Lakers drowning in their own mistakes

If the Lakers can’t miraculously pull out this series, many will hail their failure as the end of an era–they got too old, too reliant on Kobe, or too thin beyond their top four players.

But the truth is that, all mitigating circumstances aside, they’ve just played bad basketball. It’s systemic only in that they’ve performed this drunken dance all season long, but the flaws are not so inherent as arthritic knees or a dearth of talent off the bench.

The Lakers players may not have had their collective fastball last night, but Phil Jackson stubbornly shook off signs to change things up and Rick Carlisle and the Mavericks are hammering him for it. When lambasting the players’ failings, keep in mind they were operating in a flawed gameplan.

The most glaring beacon of Laker carelessness was the six minute period in the fourth quarter, when the Mavericks repeatedly ran Jose Juan Barea off of high screen and rolls and exposed the Lakers’ lack of defensive preparation and execution. On the other end, the Los Angeles had a series of broken possessions that seemed without clear purpose, and certainly lacked their typical sense of trust and fluidity of motion.

It’s not shocking that Los Angeles would have trouble with Barea, he reminds of all the miniature nightmares like Aaron Brooks and Chris Paul who have given the Lakers fits over recent seasons.

But come on, this is JJ Barea!

There isn’t a book on stopping him, there’s a pamphlet. It’s three paragraphs long and consists mostly of jokes about his arm length and allusions to Lord of the Rings. This is the same Lakers team that frustrated Rajon Rondo with a championship on the line.

Now, to be fair, it was Barea’s frequent screener, Dirk Nowitzki who really tormented the Lakers. Because he delights in demolishing mismatches, the Lakers bigs were hesitant to hedge hard enough to allow Dirk to pin Barea’s defender and drag the poor soul into the dark and deep of the pinch post or mid block like a giant, blond squid.

But that doesn’t excuse repeatedly sending Barea’s defender over the screen while also giving the speedy mite acres of space to attack the half-hedging big man. On a couple occasions, this resulted in Odom essentially setting a double screen for Barea because he wouldn’t slow JJ down by hedging hard enough instead just getting in the way of Barea’s recovering defender. By going under the screen, an adjustment that took the Lakers’ bench eight minutes of game play to make, LA finally forced Barea to shoot a deep three which he missed badly. Of course this came after a Haywood dunk, Jason Kidd three and a gorgeous Barea floater over Andrew Bynum.

It was too late, it was awful, and it was inexcusable.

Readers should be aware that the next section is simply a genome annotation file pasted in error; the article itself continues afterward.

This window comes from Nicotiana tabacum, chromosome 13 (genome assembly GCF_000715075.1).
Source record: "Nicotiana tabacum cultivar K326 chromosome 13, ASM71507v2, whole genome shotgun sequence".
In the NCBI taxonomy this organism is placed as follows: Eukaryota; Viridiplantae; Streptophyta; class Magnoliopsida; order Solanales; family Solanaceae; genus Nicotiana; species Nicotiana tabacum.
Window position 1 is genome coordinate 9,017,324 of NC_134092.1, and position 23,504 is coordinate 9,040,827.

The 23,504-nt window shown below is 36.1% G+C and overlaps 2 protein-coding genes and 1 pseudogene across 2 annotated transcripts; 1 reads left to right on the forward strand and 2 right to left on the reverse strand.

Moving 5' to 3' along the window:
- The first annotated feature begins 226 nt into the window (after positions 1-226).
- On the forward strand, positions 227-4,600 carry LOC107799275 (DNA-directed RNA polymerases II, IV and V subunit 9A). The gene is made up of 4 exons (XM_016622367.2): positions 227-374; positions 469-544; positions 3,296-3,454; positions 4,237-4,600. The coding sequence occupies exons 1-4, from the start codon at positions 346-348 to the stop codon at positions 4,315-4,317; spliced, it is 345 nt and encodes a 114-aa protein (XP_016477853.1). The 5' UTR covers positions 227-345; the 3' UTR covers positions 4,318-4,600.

But as dysfunctional as the Lakers were on defense, the Mavericks weren’t exactly blowing the doors open. Between the 10:00 and 7:00 mark in the 4th quarter, Barea also missed a couple layups and turned the ball over on a bizarre fast-break pass between two missed Nowitzki jumpers.

No worries, the Lakers weren’t in a rush to score. In that stretch, Matt Barnes whiffed on an open 3, Lamar Odom blew a lay up and Steve Blake (who was unspeakably atrocious all night) and Derek Fisher each turned the ball over.

Over the remaining meaningful minutes of the game, the Lakers failed to generate anything easy on offense. The ball stuck, Kobe unexpectedly missed a wide open three that his team desperately needed, and the precision and grace of the triangle devolved into Shannon Brown shooting an isolation three pointer from the right wing, with Derek Fisher posting up. This last bungled mess took place while Kobe, Pau and Bynum watched from the perimeter, in no position to collect a rebound or contribute to the grotesque reflection of the Mavs’ magnificent two man game.

Yes, Kobe Bryant is older, slower, injured and unable or unwilling to take 38 year old Jason Kidd of the dribble. Yes, Pau Gasol has curled up like a potato bug. But this is on Phil Jackson as much as anyone, eleven rings notwithstanding.

The Lakers can no longer coast on pure talent, but their play in Game 2 reveals that their seemingly imminent and sudden downfall will not be the result of a sea change in their capacity to play championship level ball. Their exit may feel abrupt, but it will be the steady and prolonged erosion of their once immaculate execution that spells their doom.

Twitter: @BeckleyMason

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